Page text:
8FOLD/ACRA: Speak! # 6

Tom Russell twopointthreefivefilmwerks at yahoo.com
Fri Jul 1 17:57:17 PDT 2005

DISCLAIMER: This series uses profanity, sexuality, and acts that some may consider morally offensive in order to present the characters truthfully and maturely.


Speak! # 6

by Tom Russell

"At the Goodman Museum of Supernatural and Paranormal Phenomenon and Miscellany"

IT'S A SCRAP OF CLOTH. No bigger than your coiled fist.

The corners are tattered, fringed.

The plaque underneath says this is the last remaining fragment of the cape of Loris, the Nocturnal, who died on the fifth of March, nineteen thirty-one, halting an invasion of the earth by the Nimdey race. He was anywhere from twenty-four to thirty years old. His identity was never discovered, though several widows came forth.

His teammates invalidated all claims, and though, as an asterik helpfully informs you, there were many more obscure supers who fell in battle before, Loris was widely regarded as the first superhero to die.

This scrap of cloth is all that's left of him.

Harry looks at it, his eyes wet, and he squeezes your hand to give comfort, like you're a woman, his woman, his wife (will he kill you, too?). But you don't need comfort.

You don't feel anything.

It's just a scrap of cloth.


Here we find the fossilfied remains of Red Fido (on loan from St. Petersburg), the communist canine who once held back the entire roster of the Seven Wonders in the late fifties. If not for a hideous freak lightning storm that drove Red Fido all the way back to Khruschev, the Seven Wonders might have been the Five or Four Wonders. It was not until the early seventies that Red Fido was defeated decisively by Americans on American soil; however, it was the New Oneida commune (whom, after a lawsuit in seventy-eight, changed their names to Children of Earth-Love) who was responsible for Red Fido's defeat and demise. Many (especially members of the Seven Wonders) suspected that the group was somehow in cahoots with the Soviets.


A tiny cork-topped vial sits behind a glass display, atop a black, waist-high monolith. Inside the vial is the tiniest bit of moisture, barely a few drops. You don't see it at first, until Harry prompts you to look closer. Just a few drops. The plaque reads:

"These few pure drops of water were among the last unpolluted in the Lewy River. On May 24, 1985, the supervillain known as Deathrow, given name Duane Fitzgerald Lee, infected the river with a powerful poison of his own design, killing three hundred and four persons, and countless wildlife, within the space of an hour. The Veterans Squad, with the help of Gorilla Boy and the full cooperation of local authorities, responded heroically to the crisis. Within a matter of minutes, irrigation brought clean water to residents along the Lewy; within another hour, Deathrow was defeated and those persons infected were hospitalized; an antidote was prepared before nightfall and administered (but not before one more person fell to the strange malady); a small portion of the river was saved from pollution, and these drops are interred here in memory of the three hundred and five whose lives were lost on that terrible day. No one has ever figured out how to save the Lewy, and its waters are still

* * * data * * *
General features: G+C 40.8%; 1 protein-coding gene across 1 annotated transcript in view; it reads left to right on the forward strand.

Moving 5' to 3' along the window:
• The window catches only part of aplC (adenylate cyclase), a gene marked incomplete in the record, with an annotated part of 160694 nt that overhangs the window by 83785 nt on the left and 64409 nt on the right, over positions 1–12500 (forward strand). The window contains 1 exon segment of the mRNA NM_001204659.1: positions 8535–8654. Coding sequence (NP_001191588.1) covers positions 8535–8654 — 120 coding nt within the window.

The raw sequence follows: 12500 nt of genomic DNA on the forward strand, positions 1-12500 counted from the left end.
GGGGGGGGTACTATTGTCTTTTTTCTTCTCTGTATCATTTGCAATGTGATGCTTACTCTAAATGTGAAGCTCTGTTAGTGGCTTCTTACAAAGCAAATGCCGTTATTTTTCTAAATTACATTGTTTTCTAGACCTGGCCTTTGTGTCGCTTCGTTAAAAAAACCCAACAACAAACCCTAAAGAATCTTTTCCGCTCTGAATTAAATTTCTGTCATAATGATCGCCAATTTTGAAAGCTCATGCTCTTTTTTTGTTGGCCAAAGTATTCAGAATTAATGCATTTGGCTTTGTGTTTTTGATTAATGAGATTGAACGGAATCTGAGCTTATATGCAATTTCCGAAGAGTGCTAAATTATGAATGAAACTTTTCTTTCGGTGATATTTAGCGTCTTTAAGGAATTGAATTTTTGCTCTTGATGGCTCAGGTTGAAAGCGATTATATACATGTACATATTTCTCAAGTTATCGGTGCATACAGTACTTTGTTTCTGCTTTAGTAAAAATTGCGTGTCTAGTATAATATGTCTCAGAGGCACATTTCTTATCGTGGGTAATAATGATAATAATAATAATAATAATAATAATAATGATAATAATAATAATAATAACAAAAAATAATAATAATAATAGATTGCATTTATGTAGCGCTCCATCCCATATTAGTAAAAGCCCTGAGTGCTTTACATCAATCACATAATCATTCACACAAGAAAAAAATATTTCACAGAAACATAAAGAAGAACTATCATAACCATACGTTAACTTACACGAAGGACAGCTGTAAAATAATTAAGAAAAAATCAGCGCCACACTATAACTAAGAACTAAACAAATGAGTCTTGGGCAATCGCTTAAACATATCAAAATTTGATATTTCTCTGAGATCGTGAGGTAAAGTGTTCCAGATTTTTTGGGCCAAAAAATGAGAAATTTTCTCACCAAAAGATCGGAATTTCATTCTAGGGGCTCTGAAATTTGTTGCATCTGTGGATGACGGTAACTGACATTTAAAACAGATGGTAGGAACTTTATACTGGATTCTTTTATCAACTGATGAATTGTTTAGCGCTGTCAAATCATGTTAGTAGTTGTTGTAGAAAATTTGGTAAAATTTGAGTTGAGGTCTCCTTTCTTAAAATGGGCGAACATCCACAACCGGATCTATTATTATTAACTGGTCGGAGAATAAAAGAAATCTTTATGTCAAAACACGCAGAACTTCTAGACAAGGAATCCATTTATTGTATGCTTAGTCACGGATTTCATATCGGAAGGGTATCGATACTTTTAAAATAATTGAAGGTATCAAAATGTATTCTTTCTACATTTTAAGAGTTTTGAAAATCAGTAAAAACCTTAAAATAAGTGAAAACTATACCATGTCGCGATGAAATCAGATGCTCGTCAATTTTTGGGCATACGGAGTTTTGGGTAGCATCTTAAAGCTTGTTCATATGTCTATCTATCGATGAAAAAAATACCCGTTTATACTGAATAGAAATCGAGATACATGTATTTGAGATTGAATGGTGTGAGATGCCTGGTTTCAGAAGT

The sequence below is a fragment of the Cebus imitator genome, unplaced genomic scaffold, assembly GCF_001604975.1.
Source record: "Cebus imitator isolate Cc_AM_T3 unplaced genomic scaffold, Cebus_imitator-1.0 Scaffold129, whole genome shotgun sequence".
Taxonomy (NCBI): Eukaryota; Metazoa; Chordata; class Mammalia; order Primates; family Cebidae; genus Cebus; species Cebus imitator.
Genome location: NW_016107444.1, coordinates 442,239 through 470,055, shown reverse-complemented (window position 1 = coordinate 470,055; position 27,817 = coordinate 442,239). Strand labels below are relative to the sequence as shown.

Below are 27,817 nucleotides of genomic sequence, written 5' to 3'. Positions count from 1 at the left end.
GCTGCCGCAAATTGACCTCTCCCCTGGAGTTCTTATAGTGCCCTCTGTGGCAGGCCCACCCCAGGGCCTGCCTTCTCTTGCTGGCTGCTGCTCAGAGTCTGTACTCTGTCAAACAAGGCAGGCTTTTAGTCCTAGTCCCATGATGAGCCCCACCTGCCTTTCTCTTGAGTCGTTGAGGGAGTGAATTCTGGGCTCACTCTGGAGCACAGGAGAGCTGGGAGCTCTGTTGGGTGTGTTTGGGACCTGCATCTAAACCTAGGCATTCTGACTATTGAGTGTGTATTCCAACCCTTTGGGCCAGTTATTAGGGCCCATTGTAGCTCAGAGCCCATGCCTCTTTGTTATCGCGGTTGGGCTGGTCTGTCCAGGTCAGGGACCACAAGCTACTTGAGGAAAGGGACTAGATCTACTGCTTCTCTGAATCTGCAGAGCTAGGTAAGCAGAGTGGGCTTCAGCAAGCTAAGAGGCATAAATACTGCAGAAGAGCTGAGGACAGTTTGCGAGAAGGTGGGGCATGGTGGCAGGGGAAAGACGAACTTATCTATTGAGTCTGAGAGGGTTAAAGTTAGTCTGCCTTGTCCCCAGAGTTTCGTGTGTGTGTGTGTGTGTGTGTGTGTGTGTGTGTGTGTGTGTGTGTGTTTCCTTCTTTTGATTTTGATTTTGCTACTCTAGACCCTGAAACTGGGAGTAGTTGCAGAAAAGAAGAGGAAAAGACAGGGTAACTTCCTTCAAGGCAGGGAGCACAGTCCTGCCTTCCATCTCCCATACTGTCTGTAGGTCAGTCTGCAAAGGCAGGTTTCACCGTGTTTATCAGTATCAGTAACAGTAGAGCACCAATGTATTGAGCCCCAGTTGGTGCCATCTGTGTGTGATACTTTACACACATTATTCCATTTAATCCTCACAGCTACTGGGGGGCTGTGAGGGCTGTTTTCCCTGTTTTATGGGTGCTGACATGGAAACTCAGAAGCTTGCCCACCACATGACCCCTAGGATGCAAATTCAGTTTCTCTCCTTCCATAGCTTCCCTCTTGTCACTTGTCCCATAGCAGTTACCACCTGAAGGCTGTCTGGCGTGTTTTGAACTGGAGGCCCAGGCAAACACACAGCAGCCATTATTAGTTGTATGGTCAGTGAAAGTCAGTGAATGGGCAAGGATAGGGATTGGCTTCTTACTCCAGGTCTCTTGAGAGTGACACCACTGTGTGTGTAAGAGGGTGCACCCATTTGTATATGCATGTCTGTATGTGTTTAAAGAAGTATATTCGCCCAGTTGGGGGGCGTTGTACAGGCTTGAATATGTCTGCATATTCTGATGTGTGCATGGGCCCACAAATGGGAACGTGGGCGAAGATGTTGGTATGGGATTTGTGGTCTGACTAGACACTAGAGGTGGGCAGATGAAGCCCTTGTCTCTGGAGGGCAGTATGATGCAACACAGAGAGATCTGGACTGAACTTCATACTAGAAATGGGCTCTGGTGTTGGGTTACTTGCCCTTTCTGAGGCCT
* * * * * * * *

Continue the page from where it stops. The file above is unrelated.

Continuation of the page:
deadly to all forms of life."



Why would anybody do such a thing? What sane person would willingly do such evil?

He must have been insane.

This is how you dismiss Deathrow from your thoughts. Because the implications are too great to deal with: what if he was sane, perfectly sane? Does the enormity of the act then become incomprehensible? What motivates someone, a sane someone, to kill so many, so senselessly?

(What motivates someone to kill one, to kill their mother? to rape? to steal?)


There's an old rule of debate, and that is, if you invoke Hitler in an argument, you lose the argument. This is the same thing: comparing the accidental death of one's mother, some casual mischeif with a redhead, the theft of several hundred dollars or fifty or so DVDs, comparing these relatively minor crimes to the willful slaughter of three hundred innocents is as ridiculous as comparing anything to the Holocaust.

Let's get political for a moment, Gregory (just for a moment, don't want to lose your attention). Let's take it as a given that American foreign policy is a terrible stain on an otherwise great country. That the support of dictators, genocides, and turning a blind eye to the massacre of other peoples is, for lack of a better word, evil. Is it wrong to compare it to the Holocaust because it's not as evil?

Then, what follows, logically, is that both regimes are evil, but one is more evil than another? That the only difference is one of degree?

Well, then, your "casual mischief" only differs in degree from rape. And the accidental death of your mother only differs in degree from Deathrow and Lewy River. So, I guess the question is, Gregory Dingham, why did you kill your mother?


Heard that all before, buddy. You've weaseled out of this question before. But not now. Not this time. This time, we need an answer. Why did you kill your mother, Gregory?